I’ve been a reader of Green Futures for years – it’s a ‘must read’.
Green. Verdant, emblematic of life, the dominant colour of nature’s assets, upon which we are utterly reliant. But also problematic when it comes to describing a movement. While we continue to shovel all manner of aspirations for a fair, equitable and resource-solvent world under the umbrella of green, we continue to put many citizens off from doing anything differently at all.
Why? Because, fair or not, green today has baggage. In its report ‘Mainstream Green’, published nearly two years ago, Ogilvy Earth presented one of the first sets of data from mainstream citizens that it thought green wasn’t very normal, and was definitely associated with granola-crunching hippies. Perhaps fair enough in the 80s, but not anymore.
So green has a branding challenge. Many everyday folk can’t get past an expectation of having to give something up, possibly the mental equivalent of going to live in a cave without a candle, and the notion that green living could be desirable, nay aspirational, is, quite frankly, a bad joke.
The ‘green movement’, and you could include Forum for the Future in that broad descriptor, has failed to mainstream green. The global eco watchdogs are still less than 10% of any consumer segmentation, ‘green’ products are expensive and too often don’t work as well as their counterparts. The mainstream benefit isn’t there.
We know we need to reframe green. The conversation needs to be wider than environmental issues. Sustainability isn’t just an environmental story: it’s also about social wellbeing in all its complexity. Key to this grand rebrand is learning to love grey.
Why grey? Surely grey is a dreary colour, not a beacon of vibrancy, not very remarkable. This is all true, but grey also has many, many shades – even making it sexy for some. One of the reasons mainstream society has not fallen in love with green is that there are way too many polarised views. GM is good. GM is bad. Flying is evil. Flying is necessary. Eating meat is terrible. Being a vegetarian is responsible. Polarisation isn’t great for building relationships. The song that goes “You like potatoes” comes to mind…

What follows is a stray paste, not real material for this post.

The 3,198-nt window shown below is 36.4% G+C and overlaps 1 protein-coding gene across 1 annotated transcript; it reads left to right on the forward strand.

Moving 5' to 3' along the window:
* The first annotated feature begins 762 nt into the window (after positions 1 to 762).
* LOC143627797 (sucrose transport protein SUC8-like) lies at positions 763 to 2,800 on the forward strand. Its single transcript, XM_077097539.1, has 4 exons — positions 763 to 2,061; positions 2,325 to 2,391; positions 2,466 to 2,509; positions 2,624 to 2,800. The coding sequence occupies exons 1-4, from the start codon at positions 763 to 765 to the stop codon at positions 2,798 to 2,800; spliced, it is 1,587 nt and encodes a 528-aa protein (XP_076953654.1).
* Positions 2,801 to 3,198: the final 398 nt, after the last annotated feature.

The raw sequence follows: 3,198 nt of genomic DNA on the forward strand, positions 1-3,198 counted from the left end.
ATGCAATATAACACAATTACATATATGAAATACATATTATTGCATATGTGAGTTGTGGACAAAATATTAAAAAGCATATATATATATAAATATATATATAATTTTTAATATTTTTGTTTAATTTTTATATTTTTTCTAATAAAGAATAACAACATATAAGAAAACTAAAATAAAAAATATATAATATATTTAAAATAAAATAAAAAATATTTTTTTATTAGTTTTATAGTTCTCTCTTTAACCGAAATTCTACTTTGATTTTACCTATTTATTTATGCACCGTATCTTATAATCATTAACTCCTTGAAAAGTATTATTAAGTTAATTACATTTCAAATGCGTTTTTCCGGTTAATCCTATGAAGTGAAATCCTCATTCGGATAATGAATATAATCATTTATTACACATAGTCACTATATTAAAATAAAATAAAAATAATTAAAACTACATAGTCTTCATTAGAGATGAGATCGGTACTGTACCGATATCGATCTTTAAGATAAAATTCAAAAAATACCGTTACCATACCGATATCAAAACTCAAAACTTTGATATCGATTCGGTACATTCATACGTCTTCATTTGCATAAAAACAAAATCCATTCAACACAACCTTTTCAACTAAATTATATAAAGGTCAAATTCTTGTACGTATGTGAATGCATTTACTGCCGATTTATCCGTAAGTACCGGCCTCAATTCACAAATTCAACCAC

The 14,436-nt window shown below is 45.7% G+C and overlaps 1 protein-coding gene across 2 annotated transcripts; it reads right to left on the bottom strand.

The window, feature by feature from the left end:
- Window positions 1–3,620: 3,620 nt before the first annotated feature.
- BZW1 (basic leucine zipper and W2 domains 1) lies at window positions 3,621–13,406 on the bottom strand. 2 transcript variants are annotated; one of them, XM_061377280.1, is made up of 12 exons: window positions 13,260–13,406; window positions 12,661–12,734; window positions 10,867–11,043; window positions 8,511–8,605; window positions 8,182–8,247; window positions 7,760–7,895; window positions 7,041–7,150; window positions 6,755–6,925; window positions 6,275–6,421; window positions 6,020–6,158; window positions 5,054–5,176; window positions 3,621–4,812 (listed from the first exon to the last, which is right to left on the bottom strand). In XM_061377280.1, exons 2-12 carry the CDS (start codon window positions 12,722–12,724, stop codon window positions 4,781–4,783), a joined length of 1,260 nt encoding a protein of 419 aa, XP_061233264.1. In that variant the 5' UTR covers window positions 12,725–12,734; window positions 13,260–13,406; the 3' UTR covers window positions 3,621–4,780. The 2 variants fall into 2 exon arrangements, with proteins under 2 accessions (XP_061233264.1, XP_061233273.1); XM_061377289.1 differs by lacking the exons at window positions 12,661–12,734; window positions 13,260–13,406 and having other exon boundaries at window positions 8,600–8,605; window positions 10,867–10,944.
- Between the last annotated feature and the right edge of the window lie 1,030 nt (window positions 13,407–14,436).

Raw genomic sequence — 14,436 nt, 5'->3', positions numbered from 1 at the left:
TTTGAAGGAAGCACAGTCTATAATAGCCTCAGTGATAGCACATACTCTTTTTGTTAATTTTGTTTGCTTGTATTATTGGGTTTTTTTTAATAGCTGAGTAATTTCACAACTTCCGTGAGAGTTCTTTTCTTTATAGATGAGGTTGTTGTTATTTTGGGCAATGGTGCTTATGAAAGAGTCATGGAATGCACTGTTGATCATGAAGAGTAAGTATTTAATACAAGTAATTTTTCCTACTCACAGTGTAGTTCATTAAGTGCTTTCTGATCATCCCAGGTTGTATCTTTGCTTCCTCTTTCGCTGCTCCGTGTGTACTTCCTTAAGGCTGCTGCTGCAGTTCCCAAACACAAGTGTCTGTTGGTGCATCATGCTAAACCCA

Of course, every single one of us is entitled to an opinion. That’s what makes us sentient, interesting creatures. But being quite so black and white about issues means that if, as an individual, you haven’t formed a view, or you feel you don’t have enough information to do so, ‘being green’ means adopting a whole set of opinions that you might not understand, never mind agree with. The result? No engagement at all. And the global greenies stay below 10% of the population.
I’m not saying don’t use green at all (and yes, I know, this magazine is called Green Futures – an ongoing debate). But, perhaps, it’s time to accept that we live in a complex, messy system, with multiple dependencies and interrelationships, where there often isn’t black or white, just many shades of grey.
For all of us passionate about the environment and committed to broader sustainability issues, I think it’s time to be more sophisticated in our analysis of what needs to happen to mainstream sustainability. It isn’t about making people feel guilty; it’s about us all becoming better system thinkers. Seeing the whole picture, spotting patterns in order to identify the best action to take, considering different time scales (short term and long term), taking the time to understand others’ view points, accepting that all models are wrong, but some are more useful than others, and, critically, learning to love ambiguity. Which means learning to love grey.
Grey Futures anyone?
Sally Uren is CEO, Forum for the Future. @sallyuren
Photo credit: Nick Woodford; Sydney James/Digital Vision/ Thinkstock by Getty Images